This is a 45 degree angle. We can make sure that the cosine of 45 degrees is the same as the cosine similarity between those two vectors:
cos(45 * pi / 180) # this function takes radians, not degrees
##  0.7071068
lsa::cosine(c(1, 1), c(0, 1))
## [1,] 0.7071068
The binary (1 or 0) scoring means that words are never projected into negative space—no numbers below 0 are used. This means that negative similarities cannot occur. In the two-dimensional example above, the largest angle possible is 90 degrees, which has a cosine of 0; the smallest angle possible is 0 degrees, which has a cosine of 1. Similarities are thus normalized inside of the 0 (e.g., words are never used together) to 1 (e.g., words are always used together) range.
I wrote a function that takes a tokenized data frame—where one column is named
word and another is named
id—and returns a symmetric cosine similarity matrix. There are three other arguments. First, what proportion of documents must a word appear in to be considered? This makes sure that words only used in one or two documents are not included. I generally tune this so that it takes the top 85 to 120 words. Second, what proportion of documents is too many to be considered? In the present example, the words “Star” and “Wars” appear in every headline, so they would not tell us differentiating information about topics. I usually set this to be about .80. Third, how large must the similarity be to be included in the word similarity graph? I define this as a percentile. If it is set at .50, for example, then the function will shrink the similarities that are below the median to 0. This is to cut down on spurious or inconsequential relationships in the graph. I generally set this to be somewhere between .65 and .90. There is a lot of debate in the literature about how to filter these graphs (e.g., Christensen, Kenett, Aste, Silvia, & Kwapil, 2018), and I still need to experiment with these different filtering methods to come to a more principled approach than the arbitrary one I currently use.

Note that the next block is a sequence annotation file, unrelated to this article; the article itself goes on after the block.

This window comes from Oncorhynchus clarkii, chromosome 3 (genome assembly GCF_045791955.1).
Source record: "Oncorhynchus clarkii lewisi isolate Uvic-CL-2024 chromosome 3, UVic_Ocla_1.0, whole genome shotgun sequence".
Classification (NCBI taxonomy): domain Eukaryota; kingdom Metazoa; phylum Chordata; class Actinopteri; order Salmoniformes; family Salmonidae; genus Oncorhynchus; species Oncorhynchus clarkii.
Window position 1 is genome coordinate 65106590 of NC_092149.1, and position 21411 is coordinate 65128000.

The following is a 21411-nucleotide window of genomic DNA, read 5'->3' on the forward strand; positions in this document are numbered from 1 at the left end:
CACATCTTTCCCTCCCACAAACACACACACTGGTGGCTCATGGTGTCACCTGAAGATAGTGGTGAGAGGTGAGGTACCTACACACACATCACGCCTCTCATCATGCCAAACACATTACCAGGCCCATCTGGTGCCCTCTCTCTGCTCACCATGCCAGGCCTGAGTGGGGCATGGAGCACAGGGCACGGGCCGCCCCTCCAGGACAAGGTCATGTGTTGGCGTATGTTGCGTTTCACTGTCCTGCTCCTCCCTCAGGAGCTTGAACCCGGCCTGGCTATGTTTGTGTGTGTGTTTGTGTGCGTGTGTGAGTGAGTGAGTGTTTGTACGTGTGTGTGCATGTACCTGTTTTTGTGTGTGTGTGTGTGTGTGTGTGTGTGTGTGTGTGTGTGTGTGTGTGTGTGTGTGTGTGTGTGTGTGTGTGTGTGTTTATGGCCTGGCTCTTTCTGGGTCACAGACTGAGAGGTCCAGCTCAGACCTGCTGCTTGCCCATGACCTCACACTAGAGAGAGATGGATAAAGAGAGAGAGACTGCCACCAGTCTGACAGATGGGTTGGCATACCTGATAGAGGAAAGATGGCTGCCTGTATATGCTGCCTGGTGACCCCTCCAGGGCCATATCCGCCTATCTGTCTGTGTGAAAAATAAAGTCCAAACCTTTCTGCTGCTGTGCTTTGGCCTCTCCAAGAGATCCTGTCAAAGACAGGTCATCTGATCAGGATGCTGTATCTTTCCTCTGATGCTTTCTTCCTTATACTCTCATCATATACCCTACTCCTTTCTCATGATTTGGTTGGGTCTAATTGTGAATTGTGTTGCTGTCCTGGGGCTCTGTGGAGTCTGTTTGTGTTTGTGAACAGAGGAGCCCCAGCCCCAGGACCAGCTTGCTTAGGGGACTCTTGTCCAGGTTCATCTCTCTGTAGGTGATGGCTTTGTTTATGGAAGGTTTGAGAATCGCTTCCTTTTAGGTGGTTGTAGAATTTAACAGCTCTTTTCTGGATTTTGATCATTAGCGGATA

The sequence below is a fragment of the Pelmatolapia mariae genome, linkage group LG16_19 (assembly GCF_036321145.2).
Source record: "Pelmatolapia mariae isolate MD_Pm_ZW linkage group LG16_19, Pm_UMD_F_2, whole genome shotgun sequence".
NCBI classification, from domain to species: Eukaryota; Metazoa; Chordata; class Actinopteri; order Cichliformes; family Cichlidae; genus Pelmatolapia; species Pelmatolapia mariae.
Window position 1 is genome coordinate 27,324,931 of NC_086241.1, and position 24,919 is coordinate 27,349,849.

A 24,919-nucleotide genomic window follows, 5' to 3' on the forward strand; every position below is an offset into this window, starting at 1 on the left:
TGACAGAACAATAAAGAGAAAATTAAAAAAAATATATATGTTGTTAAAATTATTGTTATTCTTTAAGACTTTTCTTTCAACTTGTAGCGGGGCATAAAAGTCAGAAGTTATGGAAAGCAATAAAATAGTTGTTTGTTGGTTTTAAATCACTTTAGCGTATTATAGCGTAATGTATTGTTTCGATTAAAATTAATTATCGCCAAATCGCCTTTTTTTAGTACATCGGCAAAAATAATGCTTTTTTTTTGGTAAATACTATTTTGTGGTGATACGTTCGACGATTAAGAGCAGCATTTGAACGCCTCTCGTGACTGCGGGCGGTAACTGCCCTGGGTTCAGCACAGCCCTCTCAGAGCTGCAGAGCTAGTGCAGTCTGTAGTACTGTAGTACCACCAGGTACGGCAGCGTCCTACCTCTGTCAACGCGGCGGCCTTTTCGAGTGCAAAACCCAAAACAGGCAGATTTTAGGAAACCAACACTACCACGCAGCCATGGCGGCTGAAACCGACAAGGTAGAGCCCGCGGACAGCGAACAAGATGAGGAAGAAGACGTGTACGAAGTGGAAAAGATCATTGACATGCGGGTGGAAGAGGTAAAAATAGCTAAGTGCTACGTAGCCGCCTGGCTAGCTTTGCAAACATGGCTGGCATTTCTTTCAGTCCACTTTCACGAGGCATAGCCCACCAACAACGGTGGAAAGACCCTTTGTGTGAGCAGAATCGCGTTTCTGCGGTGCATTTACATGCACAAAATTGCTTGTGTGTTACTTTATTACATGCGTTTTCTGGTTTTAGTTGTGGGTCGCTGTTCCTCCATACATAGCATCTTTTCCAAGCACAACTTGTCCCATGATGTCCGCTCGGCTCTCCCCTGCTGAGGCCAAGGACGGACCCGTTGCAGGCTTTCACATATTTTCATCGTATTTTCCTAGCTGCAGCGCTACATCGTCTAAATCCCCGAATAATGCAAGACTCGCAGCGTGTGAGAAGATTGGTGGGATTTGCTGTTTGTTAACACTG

Using the function shown at the end of this post, I compute the cosine similarity matrix using the following code:
cos_mat <- cosine_matrix(dat, lower = .01, upper = .80, filt = .80)
Since 8,570 documents (headlines) are in this corpus, the only words used in this graph must appear in more than 85.7 documents and less than 6,856. I only graph the similarities that are in the uppermost quintile (i.e., similarity > 80th percentile). This leaves 83 words:
##  83 83
Making the Graph
A background on network theory and analysis is outside the scope of the post—but see Baggio, Scott, and Cooper (2010); Borgatti and Halgin (2011); Borgatti, Mehra, Brass, and Labianca (2009); and Talesford, Simpson, Burdette, Hayasaka, and Laurienti (2011) for introductions. We can build the network from our similarity matrix by using the
igraph function to do so and then plot it using the
ggraph package, which I like because it employs the same grammar as
ggplot2. A random seed is set so that the layout of the graph is reproducible.
g <- graph_from_adjacency_matrix(cos_mat, mode = "undirected", weighted = TRUE)
ggraph(g, layout = "nicely") +
geom_edge_link(aes(alpha = weight), show.legend = FALSE) +
geom_node_label(aes(label = name)) +